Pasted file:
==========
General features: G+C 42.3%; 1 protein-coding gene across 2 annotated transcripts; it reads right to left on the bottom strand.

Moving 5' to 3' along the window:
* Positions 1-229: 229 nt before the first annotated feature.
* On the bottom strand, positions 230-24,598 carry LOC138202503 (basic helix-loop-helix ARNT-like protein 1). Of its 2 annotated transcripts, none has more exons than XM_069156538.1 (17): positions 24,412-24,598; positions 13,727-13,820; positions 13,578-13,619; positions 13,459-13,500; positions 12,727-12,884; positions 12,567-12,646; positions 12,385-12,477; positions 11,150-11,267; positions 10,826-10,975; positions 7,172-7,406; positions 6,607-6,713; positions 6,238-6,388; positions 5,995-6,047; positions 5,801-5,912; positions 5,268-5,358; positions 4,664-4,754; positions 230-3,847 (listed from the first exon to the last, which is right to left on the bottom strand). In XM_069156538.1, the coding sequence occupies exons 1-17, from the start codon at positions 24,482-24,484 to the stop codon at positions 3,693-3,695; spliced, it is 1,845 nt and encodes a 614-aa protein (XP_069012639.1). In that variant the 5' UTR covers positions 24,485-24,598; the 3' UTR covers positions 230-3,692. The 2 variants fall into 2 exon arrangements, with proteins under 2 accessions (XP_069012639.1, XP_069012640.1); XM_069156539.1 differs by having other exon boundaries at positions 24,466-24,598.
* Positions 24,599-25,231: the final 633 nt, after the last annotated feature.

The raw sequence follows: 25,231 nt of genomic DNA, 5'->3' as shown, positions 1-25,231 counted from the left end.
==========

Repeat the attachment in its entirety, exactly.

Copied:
General features: G+C 42.3%; 1 protein-coding gene across 2 annotated transcripts; it reads right to left on the bottom strand.

Moving 5' to 3' along the window:
* Positions 1-229: 229 nt before the first annotated feature.
* On the bottom strand, positions 230-24,598 carry LOC138202503 (basic helix-loop-helix ARNT-like protein 1). Of its 2 annotated transcripts, none has more exons than XM_069156538.1 (17): positions 24,412-24,598; positions 13,727-13,820; positions 13,578-13,619; positions 13,459-13,500; positions 12,727-12,884; positions 12,567-12,646; positions 12,385-12,477; positions 11,150-11,267; positions 10,826-10,975; positions 7,172-7,406; positions 6,607-6,713; positions 6,238-6,388; positions 5,995-6,047; positions 5,801-5,912; positions 5,268-5,358; positions 4,664-4,754; positions 230-3,847 (listed from the first exon to the last, which is right to left on the bottom strand). In XM_069156538.1, the coding sequence occupies exons 1-17, from the start codon at positions 24,482-24,484 to the stop codon at positions 3,693-3,695; spliced, it is 1,845 nt and encodes a 614-aa protein (XP_069012639.1). In that variant the 5' UTR covers positions 24,485-24,598; the 3' UTR covers positions 230-3,692. The 2 variants fall into 2 exon arrangements, with proteins under 2 accessions (XP_069012639.1, XP_069012640.1); XM_069156539.1 differs by having other exon boundaries at positions 24,466-24,598.
* Positions 24,599-25,231: the final 633 nt, after the last annotated feature.

The raw sequence follows: 25,231 nt of genomic DNA, 5'->3' as shown, positions 1-25,231 counted from the left end.